De Rizzo, Pandey, Wallis and Melnik, Inf. and Imm. 6:335-338 (1972) have disclosed a two step method for concentrating and purifying HB Ag utilizing PEG and polyelectrolyte 60 (a cross-linked copolymer of isobutylene maleic anhydride). In the first step, plasma having a protein concentration of 79.9 mg/ml is subjected to PEG precipitation at a pH of 4.6 and a temperature of 25°C, utilizing a PEG concentration of 8%. It is indicated that the precipitate contains 100% of the original HB Ag and only 12.5% of the original proteins. The proteins in the precipitate comprise 2 mg of albumin per ml, 3 mg of α2 -globulin per ml and 5 mg of gamma-globulin per ml. It was reported tht all of the α1, β, and β2 globulins remained in the liquid phase. The precipitate thus obtained, by precipitation with PEG, was then subjected to concentration and purification of the HB Ag therein utilizing polyelectrolyte 60. Eight-fold purification of the HB Ag in the PEG precipitation step was reported by De Rizzo et al.; however, attempts to utilize the De Rizzo et al. method by the present applicants have indicated that the procedure provides only a two-fold purification. Furthermore, it has been found that the De Rizzo et al. method is not reproducible as described.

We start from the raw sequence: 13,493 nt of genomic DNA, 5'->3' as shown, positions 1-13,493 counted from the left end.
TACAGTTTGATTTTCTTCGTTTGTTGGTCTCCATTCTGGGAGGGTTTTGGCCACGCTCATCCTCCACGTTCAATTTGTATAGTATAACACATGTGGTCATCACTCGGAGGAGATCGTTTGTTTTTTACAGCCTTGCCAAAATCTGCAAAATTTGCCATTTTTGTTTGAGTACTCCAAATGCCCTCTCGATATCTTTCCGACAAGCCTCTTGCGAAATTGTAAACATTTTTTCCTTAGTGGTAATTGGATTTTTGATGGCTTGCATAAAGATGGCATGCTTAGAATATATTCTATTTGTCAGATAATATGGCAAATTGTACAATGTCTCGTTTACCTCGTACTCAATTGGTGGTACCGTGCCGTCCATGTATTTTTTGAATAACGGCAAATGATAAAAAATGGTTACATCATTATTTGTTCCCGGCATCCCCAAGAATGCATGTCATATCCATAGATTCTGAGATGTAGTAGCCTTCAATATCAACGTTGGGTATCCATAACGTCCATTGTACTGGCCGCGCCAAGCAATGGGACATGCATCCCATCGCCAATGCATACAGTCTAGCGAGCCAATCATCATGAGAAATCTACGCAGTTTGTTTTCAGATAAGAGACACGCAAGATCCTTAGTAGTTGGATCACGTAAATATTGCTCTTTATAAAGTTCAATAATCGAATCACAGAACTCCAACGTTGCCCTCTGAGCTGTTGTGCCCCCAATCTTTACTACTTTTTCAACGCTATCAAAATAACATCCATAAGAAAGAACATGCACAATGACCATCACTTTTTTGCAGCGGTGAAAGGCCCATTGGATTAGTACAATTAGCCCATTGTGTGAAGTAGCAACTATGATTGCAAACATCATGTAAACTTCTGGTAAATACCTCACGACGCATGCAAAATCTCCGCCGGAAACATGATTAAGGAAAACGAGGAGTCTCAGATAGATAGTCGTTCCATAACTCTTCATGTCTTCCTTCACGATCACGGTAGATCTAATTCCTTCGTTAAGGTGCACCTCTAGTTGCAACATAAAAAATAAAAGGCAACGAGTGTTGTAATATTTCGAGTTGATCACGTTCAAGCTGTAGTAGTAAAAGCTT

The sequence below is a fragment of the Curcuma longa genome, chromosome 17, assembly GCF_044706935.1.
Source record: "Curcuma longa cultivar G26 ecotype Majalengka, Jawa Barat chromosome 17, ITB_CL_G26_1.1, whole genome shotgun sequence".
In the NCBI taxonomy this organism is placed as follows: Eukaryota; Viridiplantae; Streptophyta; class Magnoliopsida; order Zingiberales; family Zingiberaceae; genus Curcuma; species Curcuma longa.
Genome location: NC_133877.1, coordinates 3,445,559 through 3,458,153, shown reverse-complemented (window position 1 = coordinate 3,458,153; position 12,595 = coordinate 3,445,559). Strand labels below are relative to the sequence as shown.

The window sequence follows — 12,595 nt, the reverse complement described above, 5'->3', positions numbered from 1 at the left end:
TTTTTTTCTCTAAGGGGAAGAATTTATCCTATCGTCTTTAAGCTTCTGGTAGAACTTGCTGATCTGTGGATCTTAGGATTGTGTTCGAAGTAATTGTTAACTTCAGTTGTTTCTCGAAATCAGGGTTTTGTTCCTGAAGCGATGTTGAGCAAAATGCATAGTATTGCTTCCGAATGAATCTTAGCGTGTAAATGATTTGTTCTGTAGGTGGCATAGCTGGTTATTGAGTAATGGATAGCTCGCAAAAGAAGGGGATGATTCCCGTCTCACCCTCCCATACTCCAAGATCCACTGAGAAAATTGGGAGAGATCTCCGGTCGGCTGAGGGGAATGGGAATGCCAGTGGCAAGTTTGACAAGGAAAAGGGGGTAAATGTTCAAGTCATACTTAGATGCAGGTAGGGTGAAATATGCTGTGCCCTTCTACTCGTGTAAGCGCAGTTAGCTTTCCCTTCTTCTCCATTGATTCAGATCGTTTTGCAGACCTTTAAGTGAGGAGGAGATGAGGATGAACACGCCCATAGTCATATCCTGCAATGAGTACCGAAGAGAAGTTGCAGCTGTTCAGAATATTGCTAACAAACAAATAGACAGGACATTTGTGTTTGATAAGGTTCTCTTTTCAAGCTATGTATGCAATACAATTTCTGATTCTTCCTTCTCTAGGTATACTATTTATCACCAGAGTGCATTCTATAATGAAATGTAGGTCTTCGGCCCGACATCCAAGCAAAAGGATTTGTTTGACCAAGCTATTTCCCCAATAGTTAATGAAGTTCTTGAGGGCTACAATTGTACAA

Blumberg and Millman, in U.S. Pat. No. 3,636,191, have disclosed methods for producing a vaccine against viral hepatitis wherein plasma containing the antigen is subjected to ultracentrifugation, enzyme digestion, column gel filtration, differential density centrifugation in a solution of sucrose, dialysis, differential density centrifugation in a solution of cesium chloride and dialysis. The disclosed method is very expensive and is not suitable for the large scale purification of HB Ag. Further, it has been found that the antigen may be altered by proteolytic digestion. Moreover, the procedure disclosed does not appear to separate the larger HB Ag associated particles which occur in donor carrier plasma.